Social Sciences Summer Faculty
This list does not include all faculty for each year's program, as it is subject to change
Peter Bearman is the Director of INCITE, the Cole Professor of Social Science, and Co-Director of the Health & Society Scholars Program. He was the founding director of ISERP, serving from the Institute’s launch in 2000 until 2008. A recipient of the NIH Director’s Pioneer Award in 2007, Bearman is currently investigating the social determinants of the autism epidemic.
Mary Marshall Clark
In addition to being the Director of the Columbia Center for Oral History Research located in INCITE, Mary Marshall Clark is co-founder and director of Columbia’s Oral History Master of Arts (OHMA) degree program, created in 2008-09. Formerly, she was an oral historian and filmmaker at the New York Times. Mary Marshall has been involved in the oral history movement since 1991, and was president of the United States Oral History Association from 2001-2002, and has served on the Executive Council of the International Oral History Association.
Ph.D., Political Science
William McAllister, Columbia University, is Director of the Mellon Interdisciplinary Gradate Fellows Program and a Senior Research Fellow at INCITE. McAllister’s recent research uses methods of trajectory analysis to study the lives of homeless people and the effects of policies and programs on their lives. He is also analyzing the relationship between experimentally designed research and policymaking and program design and carrying out a long-term study on transformations in the recruitment structure of the U.S. state.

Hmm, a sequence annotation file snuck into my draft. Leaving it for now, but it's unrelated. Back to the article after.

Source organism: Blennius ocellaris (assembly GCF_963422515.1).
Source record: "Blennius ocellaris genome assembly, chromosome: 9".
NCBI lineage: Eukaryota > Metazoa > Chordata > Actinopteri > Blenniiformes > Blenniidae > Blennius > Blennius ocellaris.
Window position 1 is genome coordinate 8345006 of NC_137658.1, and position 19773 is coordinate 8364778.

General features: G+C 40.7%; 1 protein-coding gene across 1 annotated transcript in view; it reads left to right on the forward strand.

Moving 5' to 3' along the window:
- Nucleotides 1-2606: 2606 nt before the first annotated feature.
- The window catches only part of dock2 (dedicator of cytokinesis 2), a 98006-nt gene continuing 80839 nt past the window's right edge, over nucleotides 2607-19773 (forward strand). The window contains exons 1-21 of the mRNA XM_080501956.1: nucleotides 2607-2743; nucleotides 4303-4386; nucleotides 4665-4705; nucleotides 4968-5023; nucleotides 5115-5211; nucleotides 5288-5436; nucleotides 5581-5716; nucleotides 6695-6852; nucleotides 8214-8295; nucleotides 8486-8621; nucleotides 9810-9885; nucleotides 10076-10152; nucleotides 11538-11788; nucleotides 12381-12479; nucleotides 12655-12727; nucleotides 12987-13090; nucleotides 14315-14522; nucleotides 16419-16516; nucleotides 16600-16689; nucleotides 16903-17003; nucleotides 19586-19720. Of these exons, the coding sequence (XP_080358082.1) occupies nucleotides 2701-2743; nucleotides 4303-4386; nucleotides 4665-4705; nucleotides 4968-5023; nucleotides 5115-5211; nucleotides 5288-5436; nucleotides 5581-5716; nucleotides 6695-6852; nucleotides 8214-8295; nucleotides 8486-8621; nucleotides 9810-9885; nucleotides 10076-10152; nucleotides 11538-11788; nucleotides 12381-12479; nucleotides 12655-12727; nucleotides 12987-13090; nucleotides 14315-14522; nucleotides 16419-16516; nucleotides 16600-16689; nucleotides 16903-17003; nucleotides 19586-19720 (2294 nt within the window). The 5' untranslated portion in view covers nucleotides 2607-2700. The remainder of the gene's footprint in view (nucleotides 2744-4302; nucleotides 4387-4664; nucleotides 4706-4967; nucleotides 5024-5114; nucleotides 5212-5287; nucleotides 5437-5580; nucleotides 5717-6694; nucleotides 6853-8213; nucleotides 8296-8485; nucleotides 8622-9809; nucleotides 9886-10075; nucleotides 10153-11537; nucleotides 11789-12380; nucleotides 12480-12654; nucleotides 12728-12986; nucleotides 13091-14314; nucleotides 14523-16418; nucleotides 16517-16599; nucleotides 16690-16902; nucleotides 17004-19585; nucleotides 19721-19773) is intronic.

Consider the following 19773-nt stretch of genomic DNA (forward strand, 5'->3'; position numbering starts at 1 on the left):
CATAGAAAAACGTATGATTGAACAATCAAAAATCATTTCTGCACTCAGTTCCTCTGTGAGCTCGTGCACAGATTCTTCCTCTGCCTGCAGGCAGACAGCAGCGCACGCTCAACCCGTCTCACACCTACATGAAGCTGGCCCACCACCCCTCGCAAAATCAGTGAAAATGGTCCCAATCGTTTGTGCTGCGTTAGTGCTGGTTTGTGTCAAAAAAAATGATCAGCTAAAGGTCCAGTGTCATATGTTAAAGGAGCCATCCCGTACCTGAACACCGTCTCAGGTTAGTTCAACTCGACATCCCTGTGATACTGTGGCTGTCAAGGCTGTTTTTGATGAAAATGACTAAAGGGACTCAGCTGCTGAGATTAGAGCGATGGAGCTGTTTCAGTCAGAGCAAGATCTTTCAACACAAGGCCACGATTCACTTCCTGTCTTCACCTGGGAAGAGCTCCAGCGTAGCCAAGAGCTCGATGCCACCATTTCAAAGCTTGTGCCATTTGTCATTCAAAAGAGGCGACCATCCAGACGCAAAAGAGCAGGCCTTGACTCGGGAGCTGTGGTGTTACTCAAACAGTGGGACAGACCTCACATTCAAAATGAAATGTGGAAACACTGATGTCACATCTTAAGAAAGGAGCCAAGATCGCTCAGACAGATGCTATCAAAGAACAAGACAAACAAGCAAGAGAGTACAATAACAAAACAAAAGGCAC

Adam Reich received his PhD from UC Berkeley in 2012 and is a Robert Wood Johnson Health and Society Scholar at Columbia University. He is the author of two books. Hidden Truth: Young Men Navigating Lives In and Out of Juvenile Prison (University of California Press, 2010) explores how poor young men make sense of their social and economic exclusion, and how they interact with a juvenile justice system that increasingly has lost any pretense of rehabilitation.
Ph.D. Candidate, Columbia University
Kristin Murphy is a PhD student in the Department of Sociology at Columbia University. Her interests include qualitative methods, communities and urban sociology, the history and current state and practices of carceral institutions. Kristin’s current project is a study of interpersonal and intergroup interactions in dynamic cultural and commercial spaces — specifically, New York City’s funeral homes.